40M Credit Card Accounts Could Be Affected

By JOE BEL BRUNO,
AP Business Writer
2 hours, 14 minutes ago

A computer hacker may have accessed more than 40 million credit card accounts in what could be the largest in a series of recent security breaches involving consumer data, officials said.

MasterCard International Inc. announced Friday that the breach was traced to Atlanta-based CardSystems Solutions Inc., which processes credit card and other payments for banks and merchants. All brands of credit cards could be affected.

The compromised data did not include addresses or Social Security numbers, said MasterCard spokeswoman Sharon Gamsin. The data that may have been viewed — names, banks and account numbers — could be used to steal funds, but not identities.

Gamsin said she did not know how the virus-like computer script that captured customer data got into CardSystems' network, which MasterCard said was infiltrated by an "unauthorized individual." Neither company would elaborate.

The FBI was investigating.

MasterCard said 14 million of its customers may have been exposed to fraud. A spokeswoman for American Express said a small number of its cardholders were affected, but would not give an exact number. Discover Financial Services Inc. wouldn't say whether its customers were affected. Visa USA and a large issuer of cards, MBNA Corp., did not return calls for comment Friday.

The incident was the latest in a series of security lapses affecting consumer information. The breach appears to be the largest yet involving financial data, said David Sobel, general counsel at the Electronic Privacy Information Center.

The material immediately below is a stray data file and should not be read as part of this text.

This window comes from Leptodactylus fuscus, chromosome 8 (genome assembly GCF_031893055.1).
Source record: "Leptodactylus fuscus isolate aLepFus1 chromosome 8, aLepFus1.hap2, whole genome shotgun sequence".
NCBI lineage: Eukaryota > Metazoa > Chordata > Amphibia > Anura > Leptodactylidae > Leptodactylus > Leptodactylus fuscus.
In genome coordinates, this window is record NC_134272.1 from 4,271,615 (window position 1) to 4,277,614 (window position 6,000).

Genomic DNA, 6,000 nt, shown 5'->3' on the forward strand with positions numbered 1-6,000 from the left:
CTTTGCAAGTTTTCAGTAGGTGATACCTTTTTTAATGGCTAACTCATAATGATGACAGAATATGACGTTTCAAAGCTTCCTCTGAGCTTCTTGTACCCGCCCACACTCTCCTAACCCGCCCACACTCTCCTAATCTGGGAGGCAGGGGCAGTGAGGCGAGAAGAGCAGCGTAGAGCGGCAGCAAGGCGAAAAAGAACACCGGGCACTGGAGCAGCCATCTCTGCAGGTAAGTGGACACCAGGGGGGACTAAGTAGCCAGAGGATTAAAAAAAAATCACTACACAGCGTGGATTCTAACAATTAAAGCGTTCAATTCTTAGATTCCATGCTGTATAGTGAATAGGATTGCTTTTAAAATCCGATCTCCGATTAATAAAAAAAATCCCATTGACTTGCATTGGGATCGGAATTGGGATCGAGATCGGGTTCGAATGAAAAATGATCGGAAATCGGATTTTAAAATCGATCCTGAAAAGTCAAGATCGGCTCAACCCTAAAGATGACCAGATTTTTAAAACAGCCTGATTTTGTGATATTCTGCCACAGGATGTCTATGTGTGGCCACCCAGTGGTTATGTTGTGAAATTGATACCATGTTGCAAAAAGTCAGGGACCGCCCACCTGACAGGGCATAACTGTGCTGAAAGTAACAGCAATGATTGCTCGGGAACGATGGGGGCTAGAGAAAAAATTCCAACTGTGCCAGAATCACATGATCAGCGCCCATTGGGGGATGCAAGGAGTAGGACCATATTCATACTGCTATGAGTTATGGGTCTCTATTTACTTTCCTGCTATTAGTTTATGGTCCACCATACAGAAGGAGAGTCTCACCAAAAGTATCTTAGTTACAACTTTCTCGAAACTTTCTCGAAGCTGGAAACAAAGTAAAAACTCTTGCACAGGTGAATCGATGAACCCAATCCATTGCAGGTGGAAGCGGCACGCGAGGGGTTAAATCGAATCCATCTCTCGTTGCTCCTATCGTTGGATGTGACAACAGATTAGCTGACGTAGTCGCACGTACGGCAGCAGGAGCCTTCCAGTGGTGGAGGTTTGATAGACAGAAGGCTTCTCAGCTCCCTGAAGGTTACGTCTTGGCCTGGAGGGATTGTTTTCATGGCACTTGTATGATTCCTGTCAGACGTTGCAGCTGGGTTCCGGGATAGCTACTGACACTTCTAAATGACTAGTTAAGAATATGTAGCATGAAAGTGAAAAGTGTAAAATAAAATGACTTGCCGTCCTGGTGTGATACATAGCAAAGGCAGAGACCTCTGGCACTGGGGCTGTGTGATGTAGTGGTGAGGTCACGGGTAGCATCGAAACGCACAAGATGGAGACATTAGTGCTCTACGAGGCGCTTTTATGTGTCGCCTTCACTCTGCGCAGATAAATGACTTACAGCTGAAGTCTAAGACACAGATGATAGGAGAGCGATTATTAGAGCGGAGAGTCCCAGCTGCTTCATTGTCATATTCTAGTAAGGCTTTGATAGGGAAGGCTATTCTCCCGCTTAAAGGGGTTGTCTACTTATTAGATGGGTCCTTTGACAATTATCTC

"The steady stream of these disclosures shows the pressing need for regulation of the industry both in terms of limitation in the amount of personal information that companies collect and also liability when these kinds of disclosures occur," he said.

Under federal law, credit card holders are liable for no more than $50 of unauthorized charges, and many card issuers will even waive the $50.

Other companies that have been hit by security lapses recently include Citigroup Inc., Bank of America Corp. and DSW Shoe Warehouse. Federal lawmakers responded by drawing up legislation designed to better protect consumer privacy.

MasterCard announced the breach in a news release Friday, saying it was notifying its card-issuing banks of the problem.

CardSystems then released its own statement, saying it first learned of a potential breach on May 22. The company said it was told by the FBI not to release any information to the public; its statement Friday had been vetted by the agency.

"We were absolutely blindsided" by MasterCard's announcement, CardSystems' chief financial officer, Michael A. Brady, told The Associated Press.

CardSystems, which has a processing center in Tucson, Ariz., has been in business for more than 15 years and handles transactions for more than 115,000 small to mid-sized businesses, according to the company's Web site. The company says it processes transactions worth more than $15 billion annually.

Sobel said the fact that the latest breach involved a third party "indicates that this is a shadowy industry where the consumer never really knows who is going to be handling and using their personal information."

Earlier this month, Citigroup said UPS lost computer tapes with sensitive information from 3.9 million customers of CitiFinancial, which provides loans.

There have also been breaches involving other kinds of sensitive data.

ChoicePoint Inc. said in February that thieves using stolen identities had created 50 dummy businesses that pulled data including names, addresses and Social Security numbers on as many as 145,000 people.

In March, LexisNexis Inc. disclosed that hackers had commandeered a database and gained access to the personal files of as many as 32,000 people.

The company has since increased its estimate of the people affected to 310,000. Information accessed included names, addresses and Social Security and driver's license numbers, but not credit history, medical records or financial information, corporate parent Reed Elsevier Group PLC said in a statement.

Associated Press writers Anick Jesdanun, Adam Geller, Harry Weber, Ted Bridis, Arthur Rotstein and Marcy Gordon contributed to this report.

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